Posts for February 2008

INTERVIEW: Virus / Body / Signal Transmissions. Interview with Jussi Parikka, by Ignacio Nieto

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Jussi Parikka, author of Digital Contagions is interviewed by Ignacio Nieto.

[Ignacio Nieto]: I am very interested in the way virus is conceived as thought: as an abstract form that can auto-replicate itself on an environment, in an autonomous way, without considering the system of relations based on capitalism or in religion or in politics (usually as we are organized in the public and private sphere). Do you think that there is a possibility to translate those kinds of considerations for human relationships? Could you imagine or describe, a possible world, where bioelectronic devices attached to humans, or to other organic forms or to other generations of machines could exist with that kind of protocol?

[Jussi Parikka]: What interested me early on with this project (Digital Contagions) was how to think the virus in itself as a form of thought, a vector, a mode of transmission and media. Instead of approaching it merely as a socially constructed metaphor that is fabricated in order to impose sense on the imperceptible events of the computer, it might be fruitful to approach the viral as carrier, a condensation point concerning much of the agenda concerning media in the age of networks....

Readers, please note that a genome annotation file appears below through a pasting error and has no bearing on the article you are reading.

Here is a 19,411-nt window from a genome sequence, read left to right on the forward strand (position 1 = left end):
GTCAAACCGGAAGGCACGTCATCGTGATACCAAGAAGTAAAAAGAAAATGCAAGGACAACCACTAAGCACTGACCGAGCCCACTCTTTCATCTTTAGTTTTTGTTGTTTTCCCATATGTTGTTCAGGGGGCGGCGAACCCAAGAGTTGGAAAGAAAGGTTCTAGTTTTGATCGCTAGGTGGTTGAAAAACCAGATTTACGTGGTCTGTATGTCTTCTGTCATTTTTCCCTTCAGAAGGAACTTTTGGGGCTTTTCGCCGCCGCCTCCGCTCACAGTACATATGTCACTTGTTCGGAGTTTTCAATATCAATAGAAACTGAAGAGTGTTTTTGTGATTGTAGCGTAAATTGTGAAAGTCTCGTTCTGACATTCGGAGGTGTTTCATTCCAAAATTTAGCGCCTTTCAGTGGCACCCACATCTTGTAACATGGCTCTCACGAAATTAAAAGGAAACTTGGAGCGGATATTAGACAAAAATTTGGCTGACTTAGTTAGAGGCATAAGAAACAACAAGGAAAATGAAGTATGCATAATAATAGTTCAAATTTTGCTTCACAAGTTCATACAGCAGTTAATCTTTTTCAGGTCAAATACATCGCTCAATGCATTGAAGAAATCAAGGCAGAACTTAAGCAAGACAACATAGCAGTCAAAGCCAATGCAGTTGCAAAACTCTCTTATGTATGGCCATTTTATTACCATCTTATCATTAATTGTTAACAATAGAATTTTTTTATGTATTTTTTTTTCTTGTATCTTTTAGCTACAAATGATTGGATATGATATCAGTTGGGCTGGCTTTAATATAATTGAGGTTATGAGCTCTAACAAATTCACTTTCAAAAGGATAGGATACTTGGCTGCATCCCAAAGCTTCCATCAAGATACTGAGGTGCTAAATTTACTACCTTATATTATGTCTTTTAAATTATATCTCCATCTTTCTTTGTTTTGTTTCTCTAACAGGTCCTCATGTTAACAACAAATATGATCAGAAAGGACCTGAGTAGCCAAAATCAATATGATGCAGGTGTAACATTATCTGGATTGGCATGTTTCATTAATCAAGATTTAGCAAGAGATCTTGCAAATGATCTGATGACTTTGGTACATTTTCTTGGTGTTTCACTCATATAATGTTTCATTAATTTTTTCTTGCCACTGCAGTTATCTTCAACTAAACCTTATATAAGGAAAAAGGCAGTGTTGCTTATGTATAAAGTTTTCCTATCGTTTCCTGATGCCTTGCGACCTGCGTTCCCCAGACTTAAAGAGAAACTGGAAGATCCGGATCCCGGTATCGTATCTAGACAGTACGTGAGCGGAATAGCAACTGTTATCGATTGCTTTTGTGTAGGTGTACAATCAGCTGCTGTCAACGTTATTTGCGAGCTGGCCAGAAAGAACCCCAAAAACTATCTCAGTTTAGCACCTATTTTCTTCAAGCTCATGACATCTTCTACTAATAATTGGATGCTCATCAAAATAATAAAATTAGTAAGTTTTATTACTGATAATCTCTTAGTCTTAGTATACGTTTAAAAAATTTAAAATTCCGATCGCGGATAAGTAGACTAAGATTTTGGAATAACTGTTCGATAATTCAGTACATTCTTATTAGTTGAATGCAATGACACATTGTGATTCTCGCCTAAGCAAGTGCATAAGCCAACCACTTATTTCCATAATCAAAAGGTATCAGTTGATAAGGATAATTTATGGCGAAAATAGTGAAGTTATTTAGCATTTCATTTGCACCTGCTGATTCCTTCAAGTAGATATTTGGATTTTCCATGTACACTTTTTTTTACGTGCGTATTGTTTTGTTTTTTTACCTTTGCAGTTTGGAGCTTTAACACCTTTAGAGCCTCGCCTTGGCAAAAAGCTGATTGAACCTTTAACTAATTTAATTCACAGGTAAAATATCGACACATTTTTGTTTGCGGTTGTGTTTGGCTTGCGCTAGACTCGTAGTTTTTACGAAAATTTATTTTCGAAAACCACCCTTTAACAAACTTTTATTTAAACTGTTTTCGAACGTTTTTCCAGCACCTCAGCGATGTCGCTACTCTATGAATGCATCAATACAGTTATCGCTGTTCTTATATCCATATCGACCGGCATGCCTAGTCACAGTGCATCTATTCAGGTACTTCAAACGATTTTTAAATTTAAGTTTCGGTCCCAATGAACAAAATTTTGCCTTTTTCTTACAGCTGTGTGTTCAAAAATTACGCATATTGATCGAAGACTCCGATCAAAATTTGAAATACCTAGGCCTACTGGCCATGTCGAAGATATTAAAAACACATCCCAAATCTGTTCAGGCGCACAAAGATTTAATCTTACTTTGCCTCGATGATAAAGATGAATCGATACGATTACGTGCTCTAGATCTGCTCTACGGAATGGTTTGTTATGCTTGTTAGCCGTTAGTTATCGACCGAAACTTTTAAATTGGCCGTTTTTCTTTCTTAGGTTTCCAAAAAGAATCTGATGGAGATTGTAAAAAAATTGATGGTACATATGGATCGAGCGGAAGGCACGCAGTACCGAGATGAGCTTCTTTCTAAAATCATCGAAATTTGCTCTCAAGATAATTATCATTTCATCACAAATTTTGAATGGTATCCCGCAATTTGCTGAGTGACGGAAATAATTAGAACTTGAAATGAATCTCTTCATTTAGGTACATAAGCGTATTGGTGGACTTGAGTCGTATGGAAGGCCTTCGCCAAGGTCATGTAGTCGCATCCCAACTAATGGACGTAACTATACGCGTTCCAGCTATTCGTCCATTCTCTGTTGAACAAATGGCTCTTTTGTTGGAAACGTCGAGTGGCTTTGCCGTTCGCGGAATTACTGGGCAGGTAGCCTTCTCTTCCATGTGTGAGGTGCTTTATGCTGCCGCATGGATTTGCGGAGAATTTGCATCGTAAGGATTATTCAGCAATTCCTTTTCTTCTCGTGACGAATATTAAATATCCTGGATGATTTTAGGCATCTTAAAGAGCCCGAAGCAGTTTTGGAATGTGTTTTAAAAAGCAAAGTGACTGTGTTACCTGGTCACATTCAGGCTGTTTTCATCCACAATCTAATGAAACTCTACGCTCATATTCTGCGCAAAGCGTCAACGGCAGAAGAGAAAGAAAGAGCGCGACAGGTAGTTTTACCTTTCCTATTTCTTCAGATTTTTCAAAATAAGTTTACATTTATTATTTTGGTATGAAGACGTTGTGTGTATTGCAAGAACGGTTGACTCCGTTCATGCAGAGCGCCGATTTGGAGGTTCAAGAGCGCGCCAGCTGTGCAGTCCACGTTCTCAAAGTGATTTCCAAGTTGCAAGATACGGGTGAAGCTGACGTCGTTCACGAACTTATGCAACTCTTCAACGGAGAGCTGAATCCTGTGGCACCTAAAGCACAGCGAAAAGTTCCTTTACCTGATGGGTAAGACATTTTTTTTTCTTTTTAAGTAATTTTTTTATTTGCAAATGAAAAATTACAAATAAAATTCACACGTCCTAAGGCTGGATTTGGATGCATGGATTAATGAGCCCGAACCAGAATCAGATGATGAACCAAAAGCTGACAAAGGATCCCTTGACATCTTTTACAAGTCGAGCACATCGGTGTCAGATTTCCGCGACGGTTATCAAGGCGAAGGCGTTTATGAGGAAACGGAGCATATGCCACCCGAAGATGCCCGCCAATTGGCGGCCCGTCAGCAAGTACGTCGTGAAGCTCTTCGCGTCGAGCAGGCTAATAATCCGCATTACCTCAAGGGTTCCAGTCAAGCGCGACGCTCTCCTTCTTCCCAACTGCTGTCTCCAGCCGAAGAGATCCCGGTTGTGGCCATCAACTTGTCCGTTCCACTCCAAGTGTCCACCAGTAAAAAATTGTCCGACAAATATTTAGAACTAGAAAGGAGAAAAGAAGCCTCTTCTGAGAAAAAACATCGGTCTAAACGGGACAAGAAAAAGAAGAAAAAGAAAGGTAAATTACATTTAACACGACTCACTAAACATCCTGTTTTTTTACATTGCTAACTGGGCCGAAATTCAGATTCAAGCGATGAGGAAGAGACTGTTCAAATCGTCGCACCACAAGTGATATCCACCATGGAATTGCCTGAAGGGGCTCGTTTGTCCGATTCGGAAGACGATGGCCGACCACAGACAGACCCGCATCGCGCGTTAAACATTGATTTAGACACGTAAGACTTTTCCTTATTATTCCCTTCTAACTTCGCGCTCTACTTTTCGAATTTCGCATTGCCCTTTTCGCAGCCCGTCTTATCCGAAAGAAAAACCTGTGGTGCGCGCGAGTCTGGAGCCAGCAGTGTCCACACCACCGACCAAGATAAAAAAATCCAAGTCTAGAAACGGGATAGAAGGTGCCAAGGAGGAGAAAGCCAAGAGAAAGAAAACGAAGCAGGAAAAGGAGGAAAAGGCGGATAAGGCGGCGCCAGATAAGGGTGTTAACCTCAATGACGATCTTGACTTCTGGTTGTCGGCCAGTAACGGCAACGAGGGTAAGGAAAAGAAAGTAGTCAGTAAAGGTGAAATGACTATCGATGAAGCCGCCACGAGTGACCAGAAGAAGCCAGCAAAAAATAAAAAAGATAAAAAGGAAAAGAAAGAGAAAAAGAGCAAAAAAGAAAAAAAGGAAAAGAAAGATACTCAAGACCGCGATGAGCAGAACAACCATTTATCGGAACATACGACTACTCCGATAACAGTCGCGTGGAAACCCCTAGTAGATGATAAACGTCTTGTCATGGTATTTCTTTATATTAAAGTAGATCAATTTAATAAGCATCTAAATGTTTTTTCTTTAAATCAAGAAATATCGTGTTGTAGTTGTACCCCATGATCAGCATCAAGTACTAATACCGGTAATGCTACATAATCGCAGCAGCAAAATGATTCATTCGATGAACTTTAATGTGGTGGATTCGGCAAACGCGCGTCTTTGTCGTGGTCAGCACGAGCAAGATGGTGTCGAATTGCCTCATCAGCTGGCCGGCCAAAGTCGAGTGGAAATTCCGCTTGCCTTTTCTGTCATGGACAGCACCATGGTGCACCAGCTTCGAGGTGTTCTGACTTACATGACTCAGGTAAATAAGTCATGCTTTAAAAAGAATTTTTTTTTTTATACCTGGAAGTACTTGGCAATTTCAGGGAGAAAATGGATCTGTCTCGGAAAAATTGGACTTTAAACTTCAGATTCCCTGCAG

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Interview between academic and writer Jussi Parikka, author of Digital Contagions, and visual artist Ignacio Nieto. From newmediaFIX.

Originally posted on newmediafix.net by Rhizome


Mixing It Up at Eyebeam's MIXER

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In New York or any other busy urban nexus, it's all too easy to submit to the tyranny of rushing from one destination to another. How much more pleasant -- and artistically fruitful -- it can be to drift through one's environment, sampling its many sensory experiences at leisure. Last Saturday, at Manhattan's Eyebeam, a new media art party called MIXER offered many delights, from cerebral to bawdy, for those who took the time to explore and savor them. First launched in November last year, MIXER is the art-and-technology center's quarterly event featuring performances by acclaimed video and audio artists, as well as interactive installations inviting creative play by the attendees.



One highlight on Saturday was London-based VJ group D-Fuse's performance of "Latitude", an ambient cinematic exploration of everyday life in the rapidly developing Chinese cities of Shanghai, Guangzhou, and Chongqing. Inspired by the Situationists' notion of "la dérive" (drifting through cities in response to their emotional impacts), the piece wanders among all sorts of urban tableaux, from the mundane and intimate to the grandiose. Fragments of conversations, shots of crowds, and architectural forms such as the vein-like loops of a Shanghai overpass combine to create an evocative portrait of cities in growth.